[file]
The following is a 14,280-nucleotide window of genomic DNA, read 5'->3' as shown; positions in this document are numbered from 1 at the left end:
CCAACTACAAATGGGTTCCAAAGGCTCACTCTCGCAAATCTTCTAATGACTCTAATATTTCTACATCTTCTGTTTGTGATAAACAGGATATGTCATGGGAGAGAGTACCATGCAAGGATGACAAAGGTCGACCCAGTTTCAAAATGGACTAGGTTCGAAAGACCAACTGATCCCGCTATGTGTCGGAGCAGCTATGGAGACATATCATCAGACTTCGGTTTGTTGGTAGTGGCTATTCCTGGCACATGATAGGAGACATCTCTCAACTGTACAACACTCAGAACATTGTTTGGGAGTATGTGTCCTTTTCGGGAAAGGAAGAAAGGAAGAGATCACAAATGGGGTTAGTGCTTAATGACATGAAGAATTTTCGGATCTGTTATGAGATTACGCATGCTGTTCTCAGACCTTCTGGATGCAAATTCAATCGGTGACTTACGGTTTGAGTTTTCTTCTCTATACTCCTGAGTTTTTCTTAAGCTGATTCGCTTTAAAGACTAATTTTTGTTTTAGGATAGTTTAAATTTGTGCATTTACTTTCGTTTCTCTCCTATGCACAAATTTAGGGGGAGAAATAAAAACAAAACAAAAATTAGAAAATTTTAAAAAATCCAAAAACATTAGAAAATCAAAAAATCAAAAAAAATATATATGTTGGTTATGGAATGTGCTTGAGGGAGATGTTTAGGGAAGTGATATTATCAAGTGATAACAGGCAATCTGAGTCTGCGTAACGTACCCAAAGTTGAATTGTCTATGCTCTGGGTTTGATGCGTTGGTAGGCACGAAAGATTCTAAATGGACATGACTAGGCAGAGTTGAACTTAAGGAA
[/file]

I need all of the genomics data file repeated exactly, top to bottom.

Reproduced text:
The following is a 14,280-nucleotide window of genomic DNA, read 5'->3' as shown; positions in this document are numbered from 1 at the left end:
CCAACTACAAATGGGTTCCAAAGGCTCACTCTCGCAAATCTTCTAATGACTCTAATATTTCTACATCTTCTGTTTGTGATAAACAGGATATGTCATGGGAGAGAGTACCATGCAAGGATGACAAAGGTCGACCCAGTTTCAAAATGGACTAGGTTCGAAAGACCAACTGATCCCGCTATGTGTCGGAGCAGCTATGGAGACATATCATCAGACTTCGGTTTGTTGGTAGTGGCTATTCCTGGCACATGATAGGAGACATCTCTCAACTGTACAACACTCAGAACATTGTTTGGGAGTATGTGTCCTTTTCGGGAAAGGAAGAAAGGAAGAGATCACAAATGGGGTTAGTGCTTAATGACATGAAGAATTTTCGGATCTGTTATGAGATTACGCATGCTGTTCTCAGACCTTCTGGATGCAAATTCAATCGGTGACTTACGGTTTGAGTTTTCTTCTCTATACTCCTGAGTTTTTCTTAAGCTGATTCGCTTTAAAGACTAATTTTTGTTTTAGGATAGTTTAAATTTGTGCATTTACTTTCGTTTCTCTCCTATGCACAAATTTAGGGGGAGAAATAAAAACAAAACAAAAATTAGAAAATTTTAAAAAATCCAAAAACATTAGAAAATCAAAAAATCAAAAAAAATATATATGTTGGTTATGGAATGTGCTTGAGGGAGATGTTTAGGGAAGTGATATTATCAAGTGATAACAGGCAATCTGAGTCTGCGTAACGTACCCAAAGTTGAATTGTCTATGCTCTGGGTTTGATGCGTTGGTAGGCACGAAAGATTCTAAATGGACATGACTAGGCAGAGTTGAACTTAAGGAA